Tell me about one influential business decision you made early in your career that worked out in your favor.

Weinrich: For me, it wasn’t just one moment, rather one influential belief: always abide by the golden rule. Humility has to be present in business. The individuals who come to our counters and call into our businesses are truly those who are signing our paychecks. The day we forget that is the first day of our going-out-of-business sale. We have to always do what is best for the partnership between ourselves and our contractor clients.

Can you share one incident in your professional career that you regret?

Weinrich: I absolutely can, and I get to see that decision every day. A husband and wife co-owned a contractor in our area, and they were headed toward a divorce. A naïve Tom Weinrich at the time elected to take a side. I sided with the husband. He lost in the divorce, and she got the business. That company is still in business today, and I have not sold her diddly squat. Now, I get to see it every day because the husband had season tickets for the Colorado Rockies, and he gifted me the first week’s worth of game tickets in a frame. While handing them over, he said, “I could never have been as successful as I was without your help.” It’s been hanging on my wall for decades. I’m not even a Rockies fan, but I keep it up because it reminds me daily of the lesson I needed to learn. That lesson: Never pick sides because you have a 50-50 chance of losing.

What’s your greatest strength as a business owner?

Weinrich: I’m a happy, energetic, and motivating individual. I absolutely love what I do so much that I have no need for an alarm. We all have those challenging days, where we may lose a customer or something important, but I absolutely love what I do and who I work with. They are my work family.

What has been your greatest challenge of the last five years?

Weinrich: The availability of quality teammates and customers. We are constantly looking for good additions, and we are hiring attitude and teaching aptitude. We would rather bring someone in who has the right attitude and fits in our culture than an individual who has all the knowledge and struggles in our culture. The unemployment rate in Denver is 2 percent. In addition to our teammates, our customers have to be quality customers as well. Our business models are changing, and customers are struggling with some of the things we are struggling with. We remain focused on helping contractors train their teams because the labor shortage is epidemic. Many are struggling to find qualified employees as well.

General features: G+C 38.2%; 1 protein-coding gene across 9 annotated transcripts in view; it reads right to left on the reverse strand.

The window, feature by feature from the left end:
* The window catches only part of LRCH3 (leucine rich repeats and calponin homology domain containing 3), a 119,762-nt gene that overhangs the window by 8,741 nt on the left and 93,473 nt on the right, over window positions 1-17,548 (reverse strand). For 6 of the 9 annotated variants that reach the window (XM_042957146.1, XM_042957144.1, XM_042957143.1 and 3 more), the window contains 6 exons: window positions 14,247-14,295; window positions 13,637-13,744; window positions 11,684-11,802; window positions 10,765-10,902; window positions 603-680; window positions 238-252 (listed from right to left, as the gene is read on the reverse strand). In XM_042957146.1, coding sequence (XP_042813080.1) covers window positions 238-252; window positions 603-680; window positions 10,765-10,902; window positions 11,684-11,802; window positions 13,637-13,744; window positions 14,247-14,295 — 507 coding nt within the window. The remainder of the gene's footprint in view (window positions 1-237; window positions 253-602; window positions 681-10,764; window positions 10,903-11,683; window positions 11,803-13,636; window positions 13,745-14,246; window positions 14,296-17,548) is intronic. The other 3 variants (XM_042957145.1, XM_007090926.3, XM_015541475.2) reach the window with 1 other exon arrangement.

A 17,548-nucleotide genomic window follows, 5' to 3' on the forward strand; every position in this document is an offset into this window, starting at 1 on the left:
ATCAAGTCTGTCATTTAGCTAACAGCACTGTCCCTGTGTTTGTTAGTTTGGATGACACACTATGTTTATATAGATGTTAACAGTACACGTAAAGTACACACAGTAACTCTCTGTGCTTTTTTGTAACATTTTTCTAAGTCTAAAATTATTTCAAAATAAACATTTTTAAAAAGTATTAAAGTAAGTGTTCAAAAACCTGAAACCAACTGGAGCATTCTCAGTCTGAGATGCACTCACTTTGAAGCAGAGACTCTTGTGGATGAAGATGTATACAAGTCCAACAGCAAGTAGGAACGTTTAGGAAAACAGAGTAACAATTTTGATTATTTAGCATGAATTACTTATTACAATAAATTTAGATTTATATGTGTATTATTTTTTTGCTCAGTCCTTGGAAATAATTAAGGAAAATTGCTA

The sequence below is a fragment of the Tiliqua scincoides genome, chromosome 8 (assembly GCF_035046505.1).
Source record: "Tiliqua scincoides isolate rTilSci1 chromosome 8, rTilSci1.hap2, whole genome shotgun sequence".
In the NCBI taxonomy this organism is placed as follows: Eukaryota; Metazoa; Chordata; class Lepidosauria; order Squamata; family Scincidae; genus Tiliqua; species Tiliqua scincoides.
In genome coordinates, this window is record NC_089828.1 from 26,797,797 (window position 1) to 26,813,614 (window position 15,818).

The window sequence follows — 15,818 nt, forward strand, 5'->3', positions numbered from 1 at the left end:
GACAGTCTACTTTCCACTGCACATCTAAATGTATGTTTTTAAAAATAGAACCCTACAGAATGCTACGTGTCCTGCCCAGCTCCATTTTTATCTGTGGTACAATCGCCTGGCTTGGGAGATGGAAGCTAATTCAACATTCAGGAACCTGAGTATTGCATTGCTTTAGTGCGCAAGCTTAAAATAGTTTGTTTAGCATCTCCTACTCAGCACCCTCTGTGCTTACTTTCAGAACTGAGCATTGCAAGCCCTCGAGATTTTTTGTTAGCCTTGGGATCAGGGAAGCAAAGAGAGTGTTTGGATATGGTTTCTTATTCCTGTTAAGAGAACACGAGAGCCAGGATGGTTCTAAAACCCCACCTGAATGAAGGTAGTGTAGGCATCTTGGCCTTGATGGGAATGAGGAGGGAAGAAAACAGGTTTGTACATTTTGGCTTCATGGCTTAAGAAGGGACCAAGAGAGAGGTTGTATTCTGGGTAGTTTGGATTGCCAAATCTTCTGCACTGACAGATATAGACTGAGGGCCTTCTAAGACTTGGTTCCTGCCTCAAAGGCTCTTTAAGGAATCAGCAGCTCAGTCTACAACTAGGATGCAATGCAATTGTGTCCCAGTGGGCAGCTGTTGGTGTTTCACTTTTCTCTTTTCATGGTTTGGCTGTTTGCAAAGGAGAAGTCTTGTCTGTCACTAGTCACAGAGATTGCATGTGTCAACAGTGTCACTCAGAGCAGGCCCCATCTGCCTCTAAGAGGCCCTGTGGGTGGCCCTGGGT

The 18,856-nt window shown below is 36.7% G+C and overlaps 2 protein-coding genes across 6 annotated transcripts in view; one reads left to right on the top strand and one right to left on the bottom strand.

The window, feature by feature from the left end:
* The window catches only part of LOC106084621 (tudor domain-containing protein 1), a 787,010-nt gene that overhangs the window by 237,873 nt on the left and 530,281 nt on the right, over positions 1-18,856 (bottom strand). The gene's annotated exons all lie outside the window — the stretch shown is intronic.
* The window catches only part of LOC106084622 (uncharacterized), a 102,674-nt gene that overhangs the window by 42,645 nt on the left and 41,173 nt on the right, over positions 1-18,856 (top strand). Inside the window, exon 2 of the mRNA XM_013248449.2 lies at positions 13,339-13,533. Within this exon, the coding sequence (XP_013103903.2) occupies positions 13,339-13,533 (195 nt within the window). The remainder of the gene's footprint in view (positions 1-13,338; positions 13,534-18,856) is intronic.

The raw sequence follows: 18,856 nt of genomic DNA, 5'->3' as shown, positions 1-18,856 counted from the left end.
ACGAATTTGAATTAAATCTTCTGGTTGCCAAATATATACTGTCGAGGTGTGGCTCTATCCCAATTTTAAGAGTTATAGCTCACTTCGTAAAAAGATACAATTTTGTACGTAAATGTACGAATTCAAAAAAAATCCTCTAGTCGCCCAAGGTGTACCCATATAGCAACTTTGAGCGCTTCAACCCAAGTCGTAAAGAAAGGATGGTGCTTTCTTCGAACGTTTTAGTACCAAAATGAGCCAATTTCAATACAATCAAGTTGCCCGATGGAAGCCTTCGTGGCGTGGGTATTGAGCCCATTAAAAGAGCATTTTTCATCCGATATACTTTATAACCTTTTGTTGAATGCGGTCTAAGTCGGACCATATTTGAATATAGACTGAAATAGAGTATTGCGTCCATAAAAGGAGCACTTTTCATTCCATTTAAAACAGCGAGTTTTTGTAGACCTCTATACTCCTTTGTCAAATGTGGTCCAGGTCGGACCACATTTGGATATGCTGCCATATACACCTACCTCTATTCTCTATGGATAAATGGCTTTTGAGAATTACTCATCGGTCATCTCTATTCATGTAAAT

What challenge do you anticipate being the most pressing over the next five to 10 years?

Weinrich: Technology is moving faster and faster. I know e-commerce is an important part of where our business is going because it’s convenient for technicians or business owners to order online, but, by doing so, we lose that personal relationship. That is a big fear of ours going forward. As business becomes less personal, do we lose a piece of our connection? We utilize phone calls or face-to-face meetings to upsell and utilize different sales tactics. You cannot hear emotion, empathy, or passion through a text or email like you do over the phone. When I first got involved in the business, you could only call or meet in person. Then, we had pagers, which would lead to a meeting or call. Now, we have email and text messaging, which strip a lot of the emotion out of today’s personal interactions.

What’s one piece of advice you’d give your 19-year-old former self?

Weinrich: All of my adult life I have had insecurities that I do not have a college education. My friends tell me that the skills I portray could not be taught in a classroom and that a college education is not synonymous with business success. I’m proud of my unconventional entrance into the industry. I’m truly self-made. I had to take the situation that life handed me, pull myself up by my boot straps, and create my own legacy. In talking to myself at 19, I would remind myself to stick with Winsupply. It’s an entrepreneurial business model that is tried and true. I own stock in nine separate Winsupply locations, and it’s helped me build a happy, enjoyable, and successful career. And, of course, I would repeat what my father and grandfather told me: Treat people how you want to be treated. That is the true cornerstone to success.